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Bingo Probe Nets Chief of Big Operation

September 26, 1985|ERIC BAILEY | Times Staff Writer

The director of an alcoholism rehabilitation center that runs a multimillion-dollar charity bingo operation in Hawaiian Gardens has been arrested on suspicion of illegally paying wages to himself and other employees.

Jack Blackburn, founder and executive director of Cooper Fellowship Inc., was arrested Sept. 18 by investigators from the district attorney's office, which has been conducting a probe of the bingo operation since April, 1984.

Among Most Profitable

Cooper Fellowship's charity bingo operation in Hawaiian Gardens is believed to be the most profitable bingo game in California, with gross revenues exceeding those of many large poker clubs in the state, law enforcement officials say.

Funds from the bingo games are used to subsidize the group's Santa Ana-based alcoholism rehabilitation center, Cooper Fellowship officials say. The center houses about 100 recovering alcoholics in several family-style houses located in a quiet residential neighborhood.

Attorney Has No Comment

Blackburn could not be reached for comment. His attorney, Ronald Davis, said he wanted to withhold any response to the arrest until he has seen police reports on the incident and has a chance to study the specific charges.

In the past, Davis has said he felt law enforcement officials were misinterpreting state laws and had singled out Cooper Fellowship's bingo operation simply because it has been so successful.

Lawyers for the state attorney general's office contend state law prohibits charities such as Cooper Fellowship from paying their employees with bingo proceeds, although the profits can go toward other operating expenses. Blackburn was booked at Orange County Jail after the 7 p.m. arrest, then released early the next morning when he posted $1,500 bail, Deputy District Atty. James Koller said. Blackburn is to be arraigned Oct. 10 at Municipal Court in Cerritos.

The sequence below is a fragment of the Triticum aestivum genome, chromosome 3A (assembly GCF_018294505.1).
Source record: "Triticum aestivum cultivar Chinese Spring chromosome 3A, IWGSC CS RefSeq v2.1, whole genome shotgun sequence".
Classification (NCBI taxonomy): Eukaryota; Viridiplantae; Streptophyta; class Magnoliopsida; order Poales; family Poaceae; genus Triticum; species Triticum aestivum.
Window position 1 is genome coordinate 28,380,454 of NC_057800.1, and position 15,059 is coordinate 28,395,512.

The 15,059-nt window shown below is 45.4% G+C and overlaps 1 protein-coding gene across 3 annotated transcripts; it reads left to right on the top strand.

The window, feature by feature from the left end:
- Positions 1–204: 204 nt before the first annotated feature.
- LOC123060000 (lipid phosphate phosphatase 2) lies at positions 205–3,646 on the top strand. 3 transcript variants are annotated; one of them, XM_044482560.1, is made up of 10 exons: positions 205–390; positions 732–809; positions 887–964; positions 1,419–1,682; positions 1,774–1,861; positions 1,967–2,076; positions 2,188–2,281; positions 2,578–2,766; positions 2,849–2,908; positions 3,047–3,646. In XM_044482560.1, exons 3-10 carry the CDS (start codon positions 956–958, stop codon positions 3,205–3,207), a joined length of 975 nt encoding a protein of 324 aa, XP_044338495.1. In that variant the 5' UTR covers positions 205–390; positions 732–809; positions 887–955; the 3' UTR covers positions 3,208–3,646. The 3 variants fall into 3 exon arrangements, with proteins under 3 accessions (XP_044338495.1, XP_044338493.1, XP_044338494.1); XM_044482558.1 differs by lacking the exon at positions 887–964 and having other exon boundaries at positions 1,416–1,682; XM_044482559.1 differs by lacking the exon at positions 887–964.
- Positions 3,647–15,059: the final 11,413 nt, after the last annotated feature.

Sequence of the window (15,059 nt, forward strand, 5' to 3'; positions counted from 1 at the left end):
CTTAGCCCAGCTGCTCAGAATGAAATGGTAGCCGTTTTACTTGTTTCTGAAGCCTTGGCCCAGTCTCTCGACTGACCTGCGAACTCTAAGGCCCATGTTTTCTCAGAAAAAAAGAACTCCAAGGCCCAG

Besides the wage allegation, Blackburn is suspected of commingling profits from the bingo operation with other funds used to run Cooper Fellowship. According to the state Penal Code, bingo profits must be kept in a special account and used only for charity.

Practice Prohibited

Blackburn is also suspected of staffing the bingo operation with people who do not work with the rehabilitation center, a practice prohibited by state law.

If convicted of the wage allegation, Blackburn could face a fine of up to $10,000 and six months in jail. The other counts carry a maximum sentence of six months in jail and a $1,000 fine.

Blackburn has been arrested on bingo-related offenses before. While operating an Anaheim bingo game in 1980, Blackburn pleaded guilty to charges of laundering campaign contributions going to a group trying to recall two Anaheim City Council members who favored limits on bingo. That same year, Blackburn was acquitted on charges that a Fontana bingo game he helped run was being operated illegally.

Koller said an audit conducted by the state attorney general's office in January was being used as "the backbone" of the current case against Blackburn. The audit covered a 20-month period beginning in January, 1983.

Salaries Up to $750 a Week

A salary sheet in the report indicated Blackburn paid himself $700 a week from proceeds of the bingo operation, which is run out of a small commercial shopping center near Pioneer Boulevard and Carson Street. Larry Davis, Cooper's business manager, received $750 a week and 22 others were paid weekly salaries ranging from $100 to $500, according to the salary sheet.

In addition, the audit report said Cooper Fellowship paid former Anaheim City Councilman W. J. (Bill) Thom $10,400 for "community and public and professional services." Thom represented Cooper Fellowship when the group applied for a business license in late 1983 to begin operating the bingo hall in Hawaiian Gardens.

The bingo parlor, which opened its doors in February, 1984, grossed more than $11 million last year, according to city officials. Recently, officials said, the operation has been even more profitable, grossing about $1.7 million a month. As many as 600 people fill the Hawaiian Gardens bingo hall each night, with a $250 prize awarded the winner of each game.

Bingo has been an economic bonanza for Hawaiian Gardens as well. The city's 1% take of the bingo parlor's gross receipts amounted to about $117,000 last year, one-tenth of the city's general operating fund.

While the city has the power to revoke the bingo parlor's business license and shut down the games, Councilman Jack Myers said it is too early to determine if city leaders will take action against Cooper Fellowship.

"It would be very premature to comment on it," Myers said. "There's still too many ifs, ands or buts."

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